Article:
An Image

If your days are anything like mine than you must feel as though you are surrounded by a constant static of incoming information. Perhaps if I were more disciplined I would force the static to halt by mediating, praying, or simply powering down. I am not able to stop, unless someone or something makes me, and this past week I am grateful that Michele Norris was that force. I attended the LearningForward Conference (formerly known as National Staff Development Council) in Atlanta. Tuesday afternoon our keynote speaker was Michele Norris, NPR journalist, and author of The Grace of Silence.

Minutes after she began to speak I turned my phone off, turned my chair, and stopped the static to listen. She spoke of how her history shaped the woman she is today. She spoke of work ethic. She spoke of race. She spoke of the war on public education, and then she paused and stated, “Teachers are not the masters of their own image. You never pitch your stories.” I sat there repeating her words over and over again. I closed my eyes. When I opened them I whispered to myself, “that’s why I teach, why I support teachers, why I continue to dream, because I want to be the master of our image. Through my work I am pitching our story.”

Here’s my pitch for my image of my life’s work: I know that in an effort to make teaching more scientific, we have diminished the art of teaching. I know that a “continual growth model” is more effective in moving a teacher’s practice forward than a “deficit model.” I have experienced the erosion of teacher efficacy when teaching has been formatted into a checklist to scrutinize daily lessons. I have learned that the title of “Consultant” does not deem that person as the single expert for a district. I know that greatest sign of a leader is when they can say “I don’t know.” My day to day work cultivates these statements. When I fail at staying true to my “pitch” then I know my image, our image, has been tarnished.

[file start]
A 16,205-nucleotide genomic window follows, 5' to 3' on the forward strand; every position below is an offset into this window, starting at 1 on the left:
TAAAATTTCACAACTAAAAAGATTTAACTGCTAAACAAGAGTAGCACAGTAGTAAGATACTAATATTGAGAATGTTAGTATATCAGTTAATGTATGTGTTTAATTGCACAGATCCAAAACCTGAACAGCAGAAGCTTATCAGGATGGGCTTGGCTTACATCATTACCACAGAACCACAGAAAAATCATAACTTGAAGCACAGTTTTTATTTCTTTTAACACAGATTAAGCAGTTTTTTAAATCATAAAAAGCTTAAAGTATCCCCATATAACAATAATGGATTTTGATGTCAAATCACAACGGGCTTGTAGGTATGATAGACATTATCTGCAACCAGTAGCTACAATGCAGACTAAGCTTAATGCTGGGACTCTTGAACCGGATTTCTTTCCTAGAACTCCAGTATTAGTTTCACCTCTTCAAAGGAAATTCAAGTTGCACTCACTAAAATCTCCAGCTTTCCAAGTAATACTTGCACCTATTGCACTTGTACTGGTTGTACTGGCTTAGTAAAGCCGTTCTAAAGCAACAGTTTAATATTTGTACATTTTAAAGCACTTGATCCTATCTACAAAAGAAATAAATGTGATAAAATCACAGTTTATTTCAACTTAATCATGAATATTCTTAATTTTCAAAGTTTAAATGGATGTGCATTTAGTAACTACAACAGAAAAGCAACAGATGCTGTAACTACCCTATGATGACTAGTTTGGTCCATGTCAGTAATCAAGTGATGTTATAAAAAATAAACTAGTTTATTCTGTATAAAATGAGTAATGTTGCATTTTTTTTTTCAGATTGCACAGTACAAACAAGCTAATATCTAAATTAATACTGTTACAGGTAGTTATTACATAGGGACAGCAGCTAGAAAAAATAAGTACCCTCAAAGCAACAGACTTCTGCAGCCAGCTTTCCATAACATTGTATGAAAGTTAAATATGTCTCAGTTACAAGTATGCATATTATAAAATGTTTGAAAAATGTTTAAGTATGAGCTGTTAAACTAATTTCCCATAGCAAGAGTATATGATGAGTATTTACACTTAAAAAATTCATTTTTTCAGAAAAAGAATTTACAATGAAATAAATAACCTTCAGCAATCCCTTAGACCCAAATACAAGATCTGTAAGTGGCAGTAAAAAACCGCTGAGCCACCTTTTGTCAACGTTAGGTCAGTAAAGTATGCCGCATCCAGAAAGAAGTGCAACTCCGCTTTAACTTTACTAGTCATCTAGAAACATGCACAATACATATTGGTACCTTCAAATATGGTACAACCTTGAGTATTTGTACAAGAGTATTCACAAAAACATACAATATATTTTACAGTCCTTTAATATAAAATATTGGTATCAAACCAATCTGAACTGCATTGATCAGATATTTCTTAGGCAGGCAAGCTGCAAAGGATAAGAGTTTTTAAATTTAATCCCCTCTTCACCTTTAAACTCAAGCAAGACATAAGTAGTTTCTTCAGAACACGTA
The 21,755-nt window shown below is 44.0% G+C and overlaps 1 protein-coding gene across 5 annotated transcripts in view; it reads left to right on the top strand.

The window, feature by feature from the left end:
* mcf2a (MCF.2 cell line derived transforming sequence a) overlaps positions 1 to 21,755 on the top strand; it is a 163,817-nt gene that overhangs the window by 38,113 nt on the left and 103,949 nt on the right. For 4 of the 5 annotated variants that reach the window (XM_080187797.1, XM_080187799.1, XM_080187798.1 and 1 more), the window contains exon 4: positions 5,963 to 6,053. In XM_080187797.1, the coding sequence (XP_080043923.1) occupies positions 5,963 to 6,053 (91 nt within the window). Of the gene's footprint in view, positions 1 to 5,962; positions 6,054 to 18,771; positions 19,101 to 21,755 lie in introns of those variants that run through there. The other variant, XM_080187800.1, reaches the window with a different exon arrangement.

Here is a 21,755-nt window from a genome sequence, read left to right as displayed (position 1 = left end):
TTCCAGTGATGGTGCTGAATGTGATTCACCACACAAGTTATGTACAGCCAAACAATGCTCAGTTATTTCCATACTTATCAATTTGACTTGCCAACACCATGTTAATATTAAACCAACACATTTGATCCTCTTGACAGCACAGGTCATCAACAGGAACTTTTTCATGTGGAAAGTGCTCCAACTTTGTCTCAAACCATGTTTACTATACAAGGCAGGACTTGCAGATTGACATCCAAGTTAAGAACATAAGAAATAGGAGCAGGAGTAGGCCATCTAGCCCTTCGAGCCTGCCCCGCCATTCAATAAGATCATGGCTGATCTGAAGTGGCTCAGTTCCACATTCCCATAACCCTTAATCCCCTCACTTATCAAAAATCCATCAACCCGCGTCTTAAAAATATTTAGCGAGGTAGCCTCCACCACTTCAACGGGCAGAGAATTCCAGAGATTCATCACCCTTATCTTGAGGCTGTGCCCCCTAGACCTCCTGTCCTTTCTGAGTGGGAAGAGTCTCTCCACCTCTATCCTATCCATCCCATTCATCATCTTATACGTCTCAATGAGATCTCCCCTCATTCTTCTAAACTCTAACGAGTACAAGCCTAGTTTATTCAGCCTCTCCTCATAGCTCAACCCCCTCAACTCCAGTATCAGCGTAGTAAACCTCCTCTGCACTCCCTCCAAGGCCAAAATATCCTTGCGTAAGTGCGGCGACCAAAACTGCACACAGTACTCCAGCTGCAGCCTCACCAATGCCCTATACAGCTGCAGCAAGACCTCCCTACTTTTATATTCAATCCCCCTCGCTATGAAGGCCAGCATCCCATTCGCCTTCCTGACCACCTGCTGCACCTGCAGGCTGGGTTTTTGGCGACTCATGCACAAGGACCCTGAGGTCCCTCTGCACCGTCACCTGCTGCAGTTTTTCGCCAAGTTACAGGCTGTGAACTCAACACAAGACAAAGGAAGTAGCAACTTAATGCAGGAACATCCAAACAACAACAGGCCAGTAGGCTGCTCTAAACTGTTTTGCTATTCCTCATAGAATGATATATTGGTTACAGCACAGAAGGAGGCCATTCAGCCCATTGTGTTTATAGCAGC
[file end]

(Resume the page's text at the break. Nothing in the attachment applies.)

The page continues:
My image, our image, is far too critical to risk. So, I encourage you to stop and ponder your image, your story. What is your image? What is your story?




Daniela A. Robles

Daniela A. Robles

Phoenix, Arizona

I am a teacher and beginning my fourteenth year of teaching in Arizona’s public schools. The greatest lessons I learned were from teaching first grade for ten years. My inspirations stem from these past few years where my classroom has ranged from the Intervention Room to the Coaches’ Room.

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